In either case, you need your attendees to be engaged and to be present. Otherwise, they’ll get bored quickly and start looking for the exit.

Or, perhaps you want people to know that you are currently hiring, so you are reaching out to all prospective employees in the hopes that casting the widest net will get you the best catch.

Helping People Connect

Some events revolve around helping people connect.

After all, networking events have taken off in recent years, and they usually are beneficial to everyone involved.

Participants can find new clients, contacts, or even mentors at such events, which means they have a clear value.

Measuring the ROI

Once you are clear on the results you want from your event, with the primary goal at the fore of your mind, it’s time to set measurable objectives.

Here are some metrics you can use.

1. If the Goal Is Generating Revenue:

As mentioned earlier, you first have to decide how you’re going to bring in revenue.

For instance, if you’re selling tickets, an obvious starting point is seeing how many people bought them and calculating the revenue accrued from these sales.

Nevertheless, other metrics matter, too.

For instance, you should care about the difference between the number of people who register for your event and the number of people who actually show up.

On the other hand, if you have sponsors signing up for your event, then you need to figure out whether they got any value from taking part.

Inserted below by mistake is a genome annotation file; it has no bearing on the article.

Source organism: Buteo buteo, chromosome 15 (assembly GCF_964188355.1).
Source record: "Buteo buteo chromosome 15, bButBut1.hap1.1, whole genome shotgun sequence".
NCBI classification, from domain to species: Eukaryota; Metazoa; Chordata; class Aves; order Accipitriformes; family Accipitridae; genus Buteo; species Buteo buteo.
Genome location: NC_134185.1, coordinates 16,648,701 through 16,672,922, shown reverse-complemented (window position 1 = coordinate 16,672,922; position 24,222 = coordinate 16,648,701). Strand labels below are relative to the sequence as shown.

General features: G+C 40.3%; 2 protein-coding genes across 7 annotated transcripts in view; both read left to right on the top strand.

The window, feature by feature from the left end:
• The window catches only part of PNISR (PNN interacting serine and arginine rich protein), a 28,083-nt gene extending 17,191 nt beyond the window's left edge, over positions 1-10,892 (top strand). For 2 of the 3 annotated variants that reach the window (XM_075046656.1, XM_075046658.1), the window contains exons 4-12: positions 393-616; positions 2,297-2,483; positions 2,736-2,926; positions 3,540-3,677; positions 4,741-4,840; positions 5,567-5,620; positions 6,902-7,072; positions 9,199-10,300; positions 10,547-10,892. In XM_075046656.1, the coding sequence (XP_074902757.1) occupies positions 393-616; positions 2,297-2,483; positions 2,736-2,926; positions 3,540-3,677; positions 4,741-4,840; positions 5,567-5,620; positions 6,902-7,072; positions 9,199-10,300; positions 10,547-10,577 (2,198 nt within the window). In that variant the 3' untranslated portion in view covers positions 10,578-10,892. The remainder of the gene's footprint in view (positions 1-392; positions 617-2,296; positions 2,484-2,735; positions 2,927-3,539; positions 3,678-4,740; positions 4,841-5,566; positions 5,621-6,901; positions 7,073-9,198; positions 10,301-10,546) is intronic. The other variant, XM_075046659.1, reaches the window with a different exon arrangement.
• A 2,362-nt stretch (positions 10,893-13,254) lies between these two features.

At the end of the day, sponsors will pay to be part of your event as a way to market themselves and to extend their brand recognition. So, the metrics you’ll end up using won’t be for you alone.

Assuming that you are using an event app, here are some metrics to keep an eye on:

  • The number of banner impressions
  • Conversion rates
  • Total clicks
  • The number of page views your sponsors got from the event app

You’ll have to share those results with your sponsors to demonstrate the value of participating in future events.

2. If the Goal Is Raising Awareness:

As mentioned earlier, one of the main criteria for creating a successful event is to engage the attendees. Engagement becomes all the more important when the goal of your event is to raise awareness, which leads us to the inevitable question.

How can you determine that your attendees are engaged?

Again, an event app can help. It will tell you which topics garnered the most interest, which speakers attracted the largest audience, and which sessions proved to be most popular.